A couple of modern day examples of this principle are Joni Eareckson Tada and David Ring. Joni was paralyzed by an accident and yet hundreds of thousands have come to know the Lord through God using her testimony of His grace being sufficient to sustain her in an abundant, full life of joy and peace despite her tremendous physical handicap. David has Cerebral Palsy. Yet, in the Lord’s strength he goes about bountifully sowing the gospel seed unto a great harvest. Her handicap and his illness mean many more for the kingdom of God plucked out of the kingdom of Satan. God meant it for good, to save many people. Are you beginning to see the value of suffering in the economy of God’s kingdom (which every believer is a part of) and in this present angelic conflict? The examples of those who continue pouring their life out into the lives of others despite their adversities are many, and some we know personally. Paul said in Phil. 2:17, “Even if I am being poured out as a drink offering upon the sacrifice and service of your faith, I rejoice and share my joy with you all.” As death works in the dependent disciple, life works in those he disciples. God means it for good, to bring about this present result, to save many people! The glory is His and He shall have it!

My personal testimony is that God has made me very spiritually fruitful in my affliction. Job said to the Lord, “I have heard of thee… but now I see thee” (Job 42:5-6). As a result of my illnesses and daily adversities in life I have learned experientially (yet have much more to learn) that the Lord is more than sufficient. The lesson and fruit it bears is priceless, incomparable to the “cost” of the trial. I have found Him to be my All in All. I had heard but now I see clearer than ever that He is and always has been Beautiful Beyond Description. He is more beautiful than any of us know Him to be today. He perfectly satisfies and completes me. Now I love the truth and know it experientially instead of simply inwardly. In light of this, God is more glorified through me and Satan proved the loser as a result of my affliction. Adversity is therefore not a toil but a joy. Christ is now my life, and as death works in me life works in others. To God be the glory! He is victorious and true! (Gen 41:51-52; Jas 1:2).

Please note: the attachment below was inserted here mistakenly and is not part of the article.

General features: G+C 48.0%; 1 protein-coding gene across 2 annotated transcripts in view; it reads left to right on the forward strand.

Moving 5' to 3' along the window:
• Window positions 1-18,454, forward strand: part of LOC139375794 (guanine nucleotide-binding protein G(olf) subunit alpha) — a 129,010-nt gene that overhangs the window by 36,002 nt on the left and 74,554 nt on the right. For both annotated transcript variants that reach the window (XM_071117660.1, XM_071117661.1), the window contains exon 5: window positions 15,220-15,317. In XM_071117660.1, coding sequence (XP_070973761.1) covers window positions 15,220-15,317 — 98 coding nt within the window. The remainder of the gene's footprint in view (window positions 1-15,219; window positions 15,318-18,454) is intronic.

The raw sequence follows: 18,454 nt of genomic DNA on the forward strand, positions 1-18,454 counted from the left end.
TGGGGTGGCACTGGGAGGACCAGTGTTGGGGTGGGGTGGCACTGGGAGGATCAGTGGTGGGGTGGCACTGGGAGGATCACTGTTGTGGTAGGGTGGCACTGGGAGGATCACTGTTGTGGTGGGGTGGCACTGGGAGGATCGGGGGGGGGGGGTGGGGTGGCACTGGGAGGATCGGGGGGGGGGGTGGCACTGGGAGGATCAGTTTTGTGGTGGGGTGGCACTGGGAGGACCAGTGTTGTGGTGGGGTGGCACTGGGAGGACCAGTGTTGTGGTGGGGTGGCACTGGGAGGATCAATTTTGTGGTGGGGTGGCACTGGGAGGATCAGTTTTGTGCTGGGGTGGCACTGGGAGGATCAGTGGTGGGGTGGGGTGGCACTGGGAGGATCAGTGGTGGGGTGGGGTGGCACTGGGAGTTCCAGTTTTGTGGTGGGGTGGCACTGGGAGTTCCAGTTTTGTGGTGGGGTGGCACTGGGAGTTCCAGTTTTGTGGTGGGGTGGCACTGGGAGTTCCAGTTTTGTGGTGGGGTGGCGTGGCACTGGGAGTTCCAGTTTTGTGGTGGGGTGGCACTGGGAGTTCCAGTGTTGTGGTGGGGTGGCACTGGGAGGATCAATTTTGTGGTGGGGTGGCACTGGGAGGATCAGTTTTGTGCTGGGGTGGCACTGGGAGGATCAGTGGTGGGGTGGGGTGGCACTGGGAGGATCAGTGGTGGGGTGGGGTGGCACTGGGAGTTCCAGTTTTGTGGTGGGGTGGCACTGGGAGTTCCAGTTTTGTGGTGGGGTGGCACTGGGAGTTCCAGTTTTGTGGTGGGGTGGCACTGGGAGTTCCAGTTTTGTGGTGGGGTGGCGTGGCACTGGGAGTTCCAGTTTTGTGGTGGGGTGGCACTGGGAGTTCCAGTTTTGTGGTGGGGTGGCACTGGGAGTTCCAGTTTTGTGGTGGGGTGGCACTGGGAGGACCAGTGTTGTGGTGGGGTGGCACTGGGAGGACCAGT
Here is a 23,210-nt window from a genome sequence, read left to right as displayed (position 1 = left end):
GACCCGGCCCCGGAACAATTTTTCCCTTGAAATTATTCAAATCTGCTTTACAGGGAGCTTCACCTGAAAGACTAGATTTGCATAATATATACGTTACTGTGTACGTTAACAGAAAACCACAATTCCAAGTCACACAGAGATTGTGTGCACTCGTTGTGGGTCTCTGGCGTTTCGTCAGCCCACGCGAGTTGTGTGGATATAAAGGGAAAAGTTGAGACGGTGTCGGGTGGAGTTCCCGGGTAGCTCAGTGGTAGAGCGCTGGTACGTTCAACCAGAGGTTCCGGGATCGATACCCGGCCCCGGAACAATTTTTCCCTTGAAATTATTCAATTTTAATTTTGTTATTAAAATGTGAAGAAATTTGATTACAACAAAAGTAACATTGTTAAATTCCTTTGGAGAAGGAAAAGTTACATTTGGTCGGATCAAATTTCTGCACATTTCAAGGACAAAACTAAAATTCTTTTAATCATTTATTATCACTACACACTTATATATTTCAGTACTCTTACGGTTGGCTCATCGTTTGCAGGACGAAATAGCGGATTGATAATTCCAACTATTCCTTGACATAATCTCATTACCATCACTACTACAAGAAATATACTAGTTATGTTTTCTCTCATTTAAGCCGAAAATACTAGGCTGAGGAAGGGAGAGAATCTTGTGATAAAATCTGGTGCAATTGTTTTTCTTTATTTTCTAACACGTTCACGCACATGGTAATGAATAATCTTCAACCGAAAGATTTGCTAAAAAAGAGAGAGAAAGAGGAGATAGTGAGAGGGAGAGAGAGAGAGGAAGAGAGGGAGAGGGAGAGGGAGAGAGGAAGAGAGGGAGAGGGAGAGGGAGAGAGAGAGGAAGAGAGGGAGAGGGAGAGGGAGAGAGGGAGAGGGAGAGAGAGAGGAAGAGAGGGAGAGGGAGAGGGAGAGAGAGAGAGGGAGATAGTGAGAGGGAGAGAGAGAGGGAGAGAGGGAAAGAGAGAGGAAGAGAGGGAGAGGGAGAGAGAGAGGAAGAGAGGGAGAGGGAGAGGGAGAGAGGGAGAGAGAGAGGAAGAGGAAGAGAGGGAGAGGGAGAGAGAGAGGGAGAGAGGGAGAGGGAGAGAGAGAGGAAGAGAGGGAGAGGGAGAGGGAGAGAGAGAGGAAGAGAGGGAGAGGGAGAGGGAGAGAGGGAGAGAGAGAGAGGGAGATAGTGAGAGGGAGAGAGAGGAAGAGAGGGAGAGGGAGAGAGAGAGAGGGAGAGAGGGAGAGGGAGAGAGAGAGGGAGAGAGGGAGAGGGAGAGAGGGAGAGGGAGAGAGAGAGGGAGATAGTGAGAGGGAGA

I hope these thoughts will help you to have a true Biblical perspective regarding sickness and adversity so that God’s victory over the evil one will be proclaimed through your life and God alone glorified as men and angels observe your life through the many trials to come. Remember, “God is good and does good” Psalm 119:68. P. S. Two other Captive’s Corners give further ways God is working out the angelic conflict through believers’ sickness and adversity. Their titles are “Resurrection Life” and “Sickness and Adversity.” At least five other reasons for believers’ sicknesses besides God’s purpose in resolving the angelic conflict are given in the Captive’s Corner “Why Believers Get Sick And Die.” For more information on the angels’ interest in the church and God’s glory you can read “To God Be the Glory.”

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The Harder the Training the Stronger the Soldier